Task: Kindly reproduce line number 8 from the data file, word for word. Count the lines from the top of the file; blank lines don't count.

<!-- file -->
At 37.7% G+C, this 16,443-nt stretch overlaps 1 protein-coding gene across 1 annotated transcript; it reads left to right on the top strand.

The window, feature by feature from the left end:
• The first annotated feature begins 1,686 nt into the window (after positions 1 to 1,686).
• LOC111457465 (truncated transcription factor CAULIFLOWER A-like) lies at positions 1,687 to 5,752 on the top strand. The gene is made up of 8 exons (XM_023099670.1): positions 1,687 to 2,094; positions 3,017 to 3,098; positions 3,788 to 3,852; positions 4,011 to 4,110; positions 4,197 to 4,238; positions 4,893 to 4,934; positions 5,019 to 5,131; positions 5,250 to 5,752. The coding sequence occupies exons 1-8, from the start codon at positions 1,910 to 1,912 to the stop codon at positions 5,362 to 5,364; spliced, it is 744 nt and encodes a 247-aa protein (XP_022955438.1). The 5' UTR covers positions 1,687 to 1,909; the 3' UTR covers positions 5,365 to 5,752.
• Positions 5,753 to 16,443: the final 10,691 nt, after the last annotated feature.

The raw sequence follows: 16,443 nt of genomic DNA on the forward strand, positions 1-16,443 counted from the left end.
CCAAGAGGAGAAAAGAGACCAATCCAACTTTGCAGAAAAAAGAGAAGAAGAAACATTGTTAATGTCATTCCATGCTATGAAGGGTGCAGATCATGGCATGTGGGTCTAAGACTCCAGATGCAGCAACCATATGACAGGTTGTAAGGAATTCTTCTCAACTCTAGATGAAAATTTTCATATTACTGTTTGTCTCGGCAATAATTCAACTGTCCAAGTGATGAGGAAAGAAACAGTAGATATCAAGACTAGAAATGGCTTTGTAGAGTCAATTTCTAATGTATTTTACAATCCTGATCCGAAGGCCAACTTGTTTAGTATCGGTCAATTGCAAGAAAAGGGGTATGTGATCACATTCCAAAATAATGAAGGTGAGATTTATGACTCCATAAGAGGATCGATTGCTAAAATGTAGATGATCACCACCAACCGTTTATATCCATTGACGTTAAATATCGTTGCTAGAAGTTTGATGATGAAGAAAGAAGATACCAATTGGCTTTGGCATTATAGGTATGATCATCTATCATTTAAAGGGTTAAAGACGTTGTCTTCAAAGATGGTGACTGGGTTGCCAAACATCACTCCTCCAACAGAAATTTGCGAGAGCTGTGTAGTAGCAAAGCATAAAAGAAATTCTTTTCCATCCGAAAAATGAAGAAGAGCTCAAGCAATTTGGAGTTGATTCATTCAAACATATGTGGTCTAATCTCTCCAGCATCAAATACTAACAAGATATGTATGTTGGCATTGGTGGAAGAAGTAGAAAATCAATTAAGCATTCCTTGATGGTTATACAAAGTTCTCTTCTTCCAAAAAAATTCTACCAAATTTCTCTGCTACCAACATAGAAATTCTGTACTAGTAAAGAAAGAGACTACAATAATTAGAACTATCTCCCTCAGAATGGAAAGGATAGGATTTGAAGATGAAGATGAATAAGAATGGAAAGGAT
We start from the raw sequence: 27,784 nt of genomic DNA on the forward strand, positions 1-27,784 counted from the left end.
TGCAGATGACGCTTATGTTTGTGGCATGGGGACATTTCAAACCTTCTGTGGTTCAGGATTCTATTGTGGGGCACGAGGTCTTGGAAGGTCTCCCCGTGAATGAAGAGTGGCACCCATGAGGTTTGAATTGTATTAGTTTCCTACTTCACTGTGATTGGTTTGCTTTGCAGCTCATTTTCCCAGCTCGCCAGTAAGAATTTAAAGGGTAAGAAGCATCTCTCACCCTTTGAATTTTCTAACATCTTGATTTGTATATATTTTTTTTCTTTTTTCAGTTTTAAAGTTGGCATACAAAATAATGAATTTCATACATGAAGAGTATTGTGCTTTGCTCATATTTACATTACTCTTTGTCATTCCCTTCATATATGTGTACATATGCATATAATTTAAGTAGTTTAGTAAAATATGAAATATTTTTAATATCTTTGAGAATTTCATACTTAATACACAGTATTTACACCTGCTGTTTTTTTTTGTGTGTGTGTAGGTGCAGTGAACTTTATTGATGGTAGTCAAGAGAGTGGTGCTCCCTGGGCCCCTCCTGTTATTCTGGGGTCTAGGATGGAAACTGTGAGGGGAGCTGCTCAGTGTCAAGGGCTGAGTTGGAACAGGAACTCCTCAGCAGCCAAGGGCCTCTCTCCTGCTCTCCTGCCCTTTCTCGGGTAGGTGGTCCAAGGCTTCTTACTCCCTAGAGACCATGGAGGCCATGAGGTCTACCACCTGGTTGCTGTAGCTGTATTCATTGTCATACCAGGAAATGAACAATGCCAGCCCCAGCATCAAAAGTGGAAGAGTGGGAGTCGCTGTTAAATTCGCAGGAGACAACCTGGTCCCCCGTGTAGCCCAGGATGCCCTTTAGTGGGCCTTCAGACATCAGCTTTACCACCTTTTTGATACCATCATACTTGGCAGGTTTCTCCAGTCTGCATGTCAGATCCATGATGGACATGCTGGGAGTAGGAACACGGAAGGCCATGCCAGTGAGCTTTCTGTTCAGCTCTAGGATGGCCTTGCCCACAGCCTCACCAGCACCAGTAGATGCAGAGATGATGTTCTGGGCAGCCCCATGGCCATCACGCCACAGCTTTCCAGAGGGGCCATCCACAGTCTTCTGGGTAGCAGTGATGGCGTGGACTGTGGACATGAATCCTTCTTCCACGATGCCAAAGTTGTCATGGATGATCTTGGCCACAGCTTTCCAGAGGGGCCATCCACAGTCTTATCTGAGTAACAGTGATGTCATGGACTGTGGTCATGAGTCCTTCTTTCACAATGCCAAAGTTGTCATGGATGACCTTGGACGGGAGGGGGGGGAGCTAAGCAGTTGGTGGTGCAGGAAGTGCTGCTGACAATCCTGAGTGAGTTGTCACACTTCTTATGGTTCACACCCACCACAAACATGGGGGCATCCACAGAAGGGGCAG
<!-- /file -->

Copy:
We start from the raw sequence: 27,784 nt of genomic DNA on the forward strand, positions 1-27,784 counted from the left end.